In this second week of competition, the 30th Olympiad has not lacked in exciting match-ups and captivating competitions. The fiercest competitors have battled to the finish line to make their country proud, and unlikely hopefuls have earned gold metals. These athletes have undoubtedly touched our hearts with their tireless effort and amazing spirit, making that extra mile on the treadmill a little more bearable. We know these athletes have endured hours of training to become both physically and mentally prepared. What we many not know about are the obstacles that some athletes have had to overcome in order to make it to London. Many athletes knew they were meant to compete when they played a sport for the first time as a young child or when they watched past Olympians on TV. However, not every competitor’s Olympic aspirations has been a journey from childhood, for some it has been the destination.
U.S. cyclist, Dotsie Bausch’s road to London has been just that. For her cycling is more than just a sport - it was been an outlet of hope that saved her from a life-threatening battle with an eating disorder. During her senior year of college, Dotsie began modeling in New York City. She found herself turning to anorexia and bulimia to cope with the pressure to be thin. Her 5-foot 9 frame shrunk from 139 pounds to a mere 90, and after a failed suicide attempt, Dostie hit rock bottom. It wasn’t until her therapist suggested she try cycling as a different way to channel her energy that she began to break the cycle that nearly took her life. After her first ride she found not only a new form of recovery but that she had an uncommon talent and an insatiable desire to compete.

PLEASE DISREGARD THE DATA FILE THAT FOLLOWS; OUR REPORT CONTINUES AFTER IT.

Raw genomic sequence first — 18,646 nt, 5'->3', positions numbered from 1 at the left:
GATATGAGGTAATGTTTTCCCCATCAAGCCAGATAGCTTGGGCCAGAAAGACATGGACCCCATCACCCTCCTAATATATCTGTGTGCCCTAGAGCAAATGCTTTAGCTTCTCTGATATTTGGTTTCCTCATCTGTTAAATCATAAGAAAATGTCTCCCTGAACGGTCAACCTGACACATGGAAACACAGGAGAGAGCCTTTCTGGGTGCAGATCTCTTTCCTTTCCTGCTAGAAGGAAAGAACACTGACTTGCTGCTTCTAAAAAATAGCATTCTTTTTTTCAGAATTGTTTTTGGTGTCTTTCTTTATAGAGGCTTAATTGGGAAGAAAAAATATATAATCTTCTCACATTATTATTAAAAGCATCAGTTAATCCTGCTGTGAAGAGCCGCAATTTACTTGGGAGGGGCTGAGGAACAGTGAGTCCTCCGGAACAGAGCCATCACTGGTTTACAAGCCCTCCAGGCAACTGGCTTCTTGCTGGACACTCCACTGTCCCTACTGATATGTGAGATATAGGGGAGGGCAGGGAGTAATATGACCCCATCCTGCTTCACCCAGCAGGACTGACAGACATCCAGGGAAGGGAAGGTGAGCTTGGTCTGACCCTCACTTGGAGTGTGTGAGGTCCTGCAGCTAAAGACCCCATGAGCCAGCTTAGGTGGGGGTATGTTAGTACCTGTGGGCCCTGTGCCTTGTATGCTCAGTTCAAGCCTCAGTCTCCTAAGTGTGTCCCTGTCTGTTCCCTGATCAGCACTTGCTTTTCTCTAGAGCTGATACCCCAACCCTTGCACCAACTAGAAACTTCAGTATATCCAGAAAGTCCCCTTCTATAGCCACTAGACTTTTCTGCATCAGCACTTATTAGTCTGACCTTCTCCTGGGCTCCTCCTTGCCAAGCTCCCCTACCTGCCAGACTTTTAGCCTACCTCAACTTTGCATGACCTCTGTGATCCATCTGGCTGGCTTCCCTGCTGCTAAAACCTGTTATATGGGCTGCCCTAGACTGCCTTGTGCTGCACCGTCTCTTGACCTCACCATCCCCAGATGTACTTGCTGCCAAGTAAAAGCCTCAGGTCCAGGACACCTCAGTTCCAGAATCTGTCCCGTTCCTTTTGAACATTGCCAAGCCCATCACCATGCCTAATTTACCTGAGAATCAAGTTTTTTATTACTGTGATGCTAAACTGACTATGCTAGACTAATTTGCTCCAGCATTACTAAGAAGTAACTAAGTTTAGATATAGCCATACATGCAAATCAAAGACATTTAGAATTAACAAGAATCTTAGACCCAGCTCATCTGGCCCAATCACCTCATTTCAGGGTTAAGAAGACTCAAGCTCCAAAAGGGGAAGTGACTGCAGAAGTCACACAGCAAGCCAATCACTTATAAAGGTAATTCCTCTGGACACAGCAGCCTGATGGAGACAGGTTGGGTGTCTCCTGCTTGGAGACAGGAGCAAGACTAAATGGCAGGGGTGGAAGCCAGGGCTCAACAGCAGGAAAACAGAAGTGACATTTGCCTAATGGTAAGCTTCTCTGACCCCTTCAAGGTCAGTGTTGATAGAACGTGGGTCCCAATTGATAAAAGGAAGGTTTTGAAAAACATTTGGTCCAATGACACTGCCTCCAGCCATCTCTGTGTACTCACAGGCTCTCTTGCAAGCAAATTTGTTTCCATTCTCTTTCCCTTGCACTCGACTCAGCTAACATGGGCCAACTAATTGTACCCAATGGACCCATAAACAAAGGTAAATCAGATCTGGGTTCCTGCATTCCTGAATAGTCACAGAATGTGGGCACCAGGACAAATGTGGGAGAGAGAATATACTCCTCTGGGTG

Four years later and with her health and weight back on track, Dotsie was recruited by the U.S. national team and went on to become a two-time Pam Am Championship gold medal winner. And now, in her 12th year as a bike racer she can add silver medalist to her list of achievements. Along with her team of Sarah Hammer and Lauren Tammyo, the cyclists competed in the 3-kilometer race, which lead to an amazing finish for team USA.
Achieving what most of us can only dream of, Dotsie’s medal will undoubtedly serve as a symbol of strength and personal healing for her and an inspiration to many others who have battled eating disorders. Through her journey, Dotsie has visited Canada and Ecuador to help develop centers that assist people with eating disorders. One of her personal passions is to extend emotional support through motivational speaking to men and women who struggle with anorexia and bulimia. For Dotsie and many other athletes, the sport in which they compete is not just a competition to achieve international greatness, but a celebration of their personal journey to the finish line. It is truly amazing to witness Olympians’ unrelenting bravery and an inspiration to many.